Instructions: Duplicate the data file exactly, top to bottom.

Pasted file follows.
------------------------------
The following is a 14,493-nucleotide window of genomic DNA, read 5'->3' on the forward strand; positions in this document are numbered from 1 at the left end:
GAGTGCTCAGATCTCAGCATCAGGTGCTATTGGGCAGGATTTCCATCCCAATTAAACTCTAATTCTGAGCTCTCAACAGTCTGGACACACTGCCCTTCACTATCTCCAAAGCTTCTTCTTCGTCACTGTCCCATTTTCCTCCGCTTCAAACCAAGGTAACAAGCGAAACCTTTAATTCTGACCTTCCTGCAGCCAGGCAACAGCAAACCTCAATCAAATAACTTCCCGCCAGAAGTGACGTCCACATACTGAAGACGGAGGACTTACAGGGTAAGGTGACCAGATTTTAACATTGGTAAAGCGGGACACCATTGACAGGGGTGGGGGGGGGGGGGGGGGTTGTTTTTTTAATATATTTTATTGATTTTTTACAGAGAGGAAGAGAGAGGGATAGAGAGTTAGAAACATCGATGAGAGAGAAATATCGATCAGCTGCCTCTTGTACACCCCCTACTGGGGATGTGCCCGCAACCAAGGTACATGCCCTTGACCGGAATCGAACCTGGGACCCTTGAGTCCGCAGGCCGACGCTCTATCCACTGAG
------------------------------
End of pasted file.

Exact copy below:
The following is a 14,493-nucleotide window of genomic DNA, read 5'->3' on the forward strand; positions in this document are numbered from 1 at the left end:
GAGTGCTCAGATCTCAGCATCAGGTGCTATTGGGCAGGATTTCCATCCCAATTAAACTCTAATTCTGAGCTCTCAACAGTCTGGACACACTGCCCTTCACTATCTCCAAAGCTTCTTCTTCGTCACTGTCCCATTTTCCTCCGCTTCAAACCAAGGTAACAAGCGAAACCTTTAATTCTGACCTTCCTGCAGCCAGGCAACAGCAAACCTCAATCAAATAACTTCCCGCCAGAAGTGACGTCCACATACTGAAGACGGAGGACTTACAGGGTAAGGTGACCAGATTTTAACATTGGTAAAGCGGGACACCATTGACAGGGGTGGGGGGGGGGGGGGGGGTTGTTTTTTTAATATATTTTATTGATTTTTTACAGAGAGGAAGAGAGAGGGATAGAGAGTTAGAAACATCGATGAGAGAGAAATATCGATCAGCTGCCTCTTGTACACCCCCTACTGGGGATGTGCCCGCAACCAAGGTACATGCCCTTGACCGGAATCGAACCTGGGACCCTTGAGTCCGCAGGCCGACGCTCTATCCACTGAG